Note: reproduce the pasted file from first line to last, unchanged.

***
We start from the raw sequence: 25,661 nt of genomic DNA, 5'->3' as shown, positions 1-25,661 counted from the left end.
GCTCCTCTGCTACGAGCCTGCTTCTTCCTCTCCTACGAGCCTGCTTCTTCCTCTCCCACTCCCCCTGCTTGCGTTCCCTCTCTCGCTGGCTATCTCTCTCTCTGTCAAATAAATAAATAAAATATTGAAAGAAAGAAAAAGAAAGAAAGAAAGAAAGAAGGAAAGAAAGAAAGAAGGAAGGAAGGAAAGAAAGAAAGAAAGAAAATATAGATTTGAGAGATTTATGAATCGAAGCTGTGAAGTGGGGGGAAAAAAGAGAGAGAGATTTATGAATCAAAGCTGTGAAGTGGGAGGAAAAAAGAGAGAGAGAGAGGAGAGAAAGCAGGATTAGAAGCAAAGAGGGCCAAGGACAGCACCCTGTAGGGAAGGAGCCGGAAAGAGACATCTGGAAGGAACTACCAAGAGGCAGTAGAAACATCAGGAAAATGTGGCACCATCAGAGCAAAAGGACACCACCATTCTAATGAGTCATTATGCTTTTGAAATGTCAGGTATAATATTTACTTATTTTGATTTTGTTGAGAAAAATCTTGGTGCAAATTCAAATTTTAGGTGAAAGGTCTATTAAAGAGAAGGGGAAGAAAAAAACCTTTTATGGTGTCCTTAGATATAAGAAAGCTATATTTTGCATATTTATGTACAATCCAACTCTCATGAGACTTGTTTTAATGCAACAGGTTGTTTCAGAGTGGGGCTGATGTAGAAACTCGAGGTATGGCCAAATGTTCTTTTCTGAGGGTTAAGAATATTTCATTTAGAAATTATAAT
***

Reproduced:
We start from the raw sequence: 25,661 nt of genomic DNA, 5'->3' as shown, positions 1-25,661 counted from the left end.
GCTCCTCTGCTACGAGCCTGCTTCTTCCTCTCCTACGAGCCTGCTTCTTCCTCTCCCACTCCCCCTGCTTGCGTTCCCTCTCTCGCTGGCTATCTCTCTCTCTGTCAAATAAATAAATAAAATATTGAAAGAAAGAAAAAGAAAGAAAGAAAGAAAGAAGGAAAGAAAGAAAGAAGGAAGGAAGGAAAGAAAGAAAGAAAGAAAATATAGATTTGAGAGATTTATGAATCGAAGCTGTGAAGTGGGGGGAAAAAAGAGAGAGAGATTTATGAATCAAAGCTGTGAAGTGGGAGGAAAAAAGAGAGAGAGAGAGGAGAGAAAGCAGGATTAGAAGCAAAGAGGGCCAAGGACAGCACCCTGTAGGGAAGGAGCCGGAAAGAGACATCTGGAAGGAACTACCAAGAGGCAGTAGAAACATCAGGAAAATGTGGCACCATCAGAGCAAAAGGACACCACCATTCTAATGAGTCATTATGCTTTTGAAATGTCAGGTATAATATTTACTTATTTTGATTTTGTTGAGAAAAATCTTGGTGCAAATTCAAATTTTAGGTGAAAGGTCTATTAAAGAGAAGGGGAAGAAAAAAACCTTTTATGGTGTCCTTAGATATAAGAAAGCTATATTTTGCATATTTATGTACAATCCAACTCTCATGAGACTTGTTTTAATGCAACAGGTTGTTTCAGAGTGGGGCTGATGTAGAAACTCGAGGTATGGCCAAATGTTCTTTTCTGAGGGTTAAGAATATTTCATTTAGAAATTATAAT